Fears of civil war in Manipur after violent attacks on Christians

Burnt Bibles from the attacks on Christians in Manipur.(Photo: Open Doors)

There are fears that weeks of violence against the Christian community in north-eastern India will lead to civil war.

The attacks in the state of Manipur have left at least 70 people dead and forced another 10,000 Christians from their homes.

The destruction has been widespread, with at least 300 churches burned or demolished and 1,000 Christian homes destroyed, Open Doors reports.

Such is the level of concern that the charity has launched an emergency appeal to support the beleaguered Christian community. 

Its partners on the ground are already providing food aid and medical care but warn that conditions for those who have fled are "grim", with little support from the local government.

It is reported that Hindu nationalists are seeking out Christians to kill or forcibly convert to Hinduism.

One Open Doors partner in India, who cannot be named for security reasons, said that the Supreme Court has ordered the military to maintain peace and order in the region.

The Hindu nationalist local government, however, has done nothing to stop the violence. 

"If the situation continues civil war is inevitable," he said.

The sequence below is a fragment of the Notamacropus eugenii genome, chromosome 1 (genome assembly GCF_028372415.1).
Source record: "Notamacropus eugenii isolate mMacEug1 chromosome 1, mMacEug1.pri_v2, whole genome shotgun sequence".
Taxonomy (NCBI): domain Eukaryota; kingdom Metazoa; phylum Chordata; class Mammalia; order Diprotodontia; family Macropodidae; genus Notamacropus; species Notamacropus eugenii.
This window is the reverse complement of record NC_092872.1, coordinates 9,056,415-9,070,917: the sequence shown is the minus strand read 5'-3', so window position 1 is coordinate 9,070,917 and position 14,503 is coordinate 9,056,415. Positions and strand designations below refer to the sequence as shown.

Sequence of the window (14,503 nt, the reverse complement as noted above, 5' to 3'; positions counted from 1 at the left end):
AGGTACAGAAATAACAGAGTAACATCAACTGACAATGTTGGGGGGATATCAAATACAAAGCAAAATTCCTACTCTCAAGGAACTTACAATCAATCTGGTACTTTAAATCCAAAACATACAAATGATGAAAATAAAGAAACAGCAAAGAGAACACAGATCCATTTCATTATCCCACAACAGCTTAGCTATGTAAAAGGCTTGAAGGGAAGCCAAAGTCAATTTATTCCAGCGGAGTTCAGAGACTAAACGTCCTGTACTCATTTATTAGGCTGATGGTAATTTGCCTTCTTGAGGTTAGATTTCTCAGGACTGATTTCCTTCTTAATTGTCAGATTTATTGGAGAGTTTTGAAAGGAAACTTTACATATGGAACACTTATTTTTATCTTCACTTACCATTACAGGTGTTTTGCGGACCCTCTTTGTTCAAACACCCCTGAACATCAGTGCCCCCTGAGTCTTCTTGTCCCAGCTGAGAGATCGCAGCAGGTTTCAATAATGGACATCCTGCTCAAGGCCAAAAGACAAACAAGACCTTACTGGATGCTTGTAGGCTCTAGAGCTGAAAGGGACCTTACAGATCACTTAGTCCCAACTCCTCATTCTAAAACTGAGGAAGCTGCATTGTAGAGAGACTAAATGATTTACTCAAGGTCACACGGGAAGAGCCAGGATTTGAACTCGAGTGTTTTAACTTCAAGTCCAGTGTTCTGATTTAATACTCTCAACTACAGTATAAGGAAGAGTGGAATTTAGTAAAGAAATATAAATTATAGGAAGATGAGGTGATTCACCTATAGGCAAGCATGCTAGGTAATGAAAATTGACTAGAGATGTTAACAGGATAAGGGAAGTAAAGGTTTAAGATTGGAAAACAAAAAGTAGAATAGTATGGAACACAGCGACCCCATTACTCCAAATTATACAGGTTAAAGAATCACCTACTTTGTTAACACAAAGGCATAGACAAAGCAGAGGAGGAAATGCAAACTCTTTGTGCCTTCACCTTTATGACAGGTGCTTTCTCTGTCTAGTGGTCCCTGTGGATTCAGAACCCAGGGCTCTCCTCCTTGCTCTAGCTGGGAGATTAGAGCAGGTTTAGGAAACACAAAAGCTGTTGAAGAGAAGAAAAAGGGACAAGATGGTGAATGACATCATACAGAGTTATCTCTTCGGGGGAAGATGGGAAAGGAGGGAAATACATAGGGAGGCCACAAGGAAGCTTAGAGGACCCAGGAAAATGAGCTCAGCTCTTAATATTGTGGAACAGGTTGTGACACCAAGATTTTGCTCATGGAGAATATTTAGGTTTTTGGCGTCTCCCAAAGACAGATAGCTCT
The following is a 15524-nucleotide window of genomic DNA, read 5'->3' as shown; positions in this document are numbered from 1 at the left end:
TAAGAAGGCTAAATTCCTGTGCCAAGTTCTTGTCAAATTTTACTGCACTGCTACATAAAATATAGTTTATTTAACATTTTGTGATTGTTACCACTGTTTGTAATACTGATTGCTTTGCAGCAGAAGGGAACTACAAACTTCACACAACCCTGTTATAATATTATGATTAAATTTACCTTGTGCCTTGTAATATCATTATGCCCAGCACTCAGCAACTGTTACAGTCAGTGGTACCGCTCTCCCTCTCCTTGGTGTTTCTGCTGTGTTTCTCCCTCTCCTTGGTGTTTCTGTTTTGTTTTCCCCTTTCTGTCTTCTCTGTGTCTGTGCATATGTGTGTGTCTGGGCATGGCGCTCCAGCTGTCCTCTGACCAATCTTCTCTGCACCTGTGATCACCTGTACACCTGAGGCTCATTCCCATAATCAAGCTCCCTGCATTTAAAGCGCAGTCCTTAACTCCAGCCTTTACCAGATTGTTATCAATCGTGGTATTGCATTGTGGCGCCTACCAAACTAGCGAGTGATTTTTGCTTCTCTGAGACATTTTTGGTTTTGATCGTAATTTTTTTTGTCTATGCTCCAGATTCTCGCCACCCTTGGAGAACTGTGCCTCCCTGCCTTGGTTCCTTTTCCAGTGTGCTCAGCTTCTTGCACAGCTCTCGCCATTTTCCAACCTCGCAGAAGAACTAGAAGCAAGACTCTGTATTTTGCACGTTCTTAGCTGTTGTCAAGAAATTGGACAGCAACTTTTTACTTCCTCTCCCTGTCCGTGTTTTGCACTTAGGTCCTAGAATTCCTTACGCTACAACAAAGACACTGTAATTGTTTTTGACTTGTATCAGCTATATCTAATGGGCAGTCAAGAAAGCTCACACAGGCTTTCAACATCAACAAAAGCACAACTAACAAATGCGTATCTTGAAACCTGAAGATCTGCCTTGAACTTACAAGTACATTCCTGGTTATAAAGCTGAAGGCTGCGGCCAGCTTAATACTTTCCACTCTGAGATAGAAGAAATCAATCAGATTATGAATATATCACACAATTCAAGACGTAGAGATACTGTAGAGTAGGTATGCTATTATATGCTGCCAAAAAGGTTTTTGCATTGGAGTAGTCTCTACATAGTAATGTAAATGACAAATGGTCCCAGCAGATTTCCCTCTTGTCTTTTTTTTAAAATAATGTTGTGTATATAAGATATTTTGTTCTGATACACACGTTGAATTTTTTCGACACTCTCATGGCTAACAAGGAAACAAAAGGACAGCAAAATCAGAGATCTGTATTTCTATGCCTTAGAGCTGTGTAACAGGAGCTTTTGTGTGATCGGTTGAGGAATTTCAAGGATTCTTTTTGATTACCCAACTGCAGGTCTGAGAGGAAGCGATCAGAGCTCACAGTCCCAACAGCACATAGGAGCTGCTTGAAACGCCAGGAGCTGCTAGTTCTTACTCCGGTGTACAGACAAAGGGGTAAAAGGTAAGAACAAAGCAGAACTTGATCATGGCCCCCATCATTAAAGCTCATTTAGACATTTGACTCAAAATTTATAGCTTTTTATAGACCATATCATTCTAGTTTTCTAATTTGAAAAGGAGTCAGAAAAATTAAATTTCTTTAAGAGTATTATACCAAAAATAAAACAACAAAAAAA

"If there is a civil war the situation will only become more gruesome, more lives lost, properties destroyed and further open persecution of religious minorities."

Henrietta Blyth, Chief Executive of Open Doors UK and Ireland, said that Hindu extremists have used the communal violence "as a platform to further attack the Christian community".

"Churches from both the Meitei and Kuki sides were burned and demolished. Christians were beaten up and chased out of their homes.

"The minority tribes are hiding in IDP camps, protected by the military. They're fearing for their lives and rightly so.

"Hindu supremacist group Arambai Tenggol is forcibly re-converting Christians and reportedly seeking out church leaders to kill."

Christians who have fled are struggling to survive, with no access to ATMs, and food and fuel prices soaring.

"People don't have food or shelter and are still facing threats of physical violence," said Blyth.

"Food supply and military trucks were burned, and many people have suffered from mental and physical loss and are deeply traumatised."

She added, "If the worst happened and Manipur descends into civil war further down the line, the human suffering it would cause, on both sides, would be immeasurable."

Another local Open Doors partner said that people are "living in fear and are sceptical of what the future holds".

"We need your help in raising a voice against the injustice and atrocities faced by the Christians."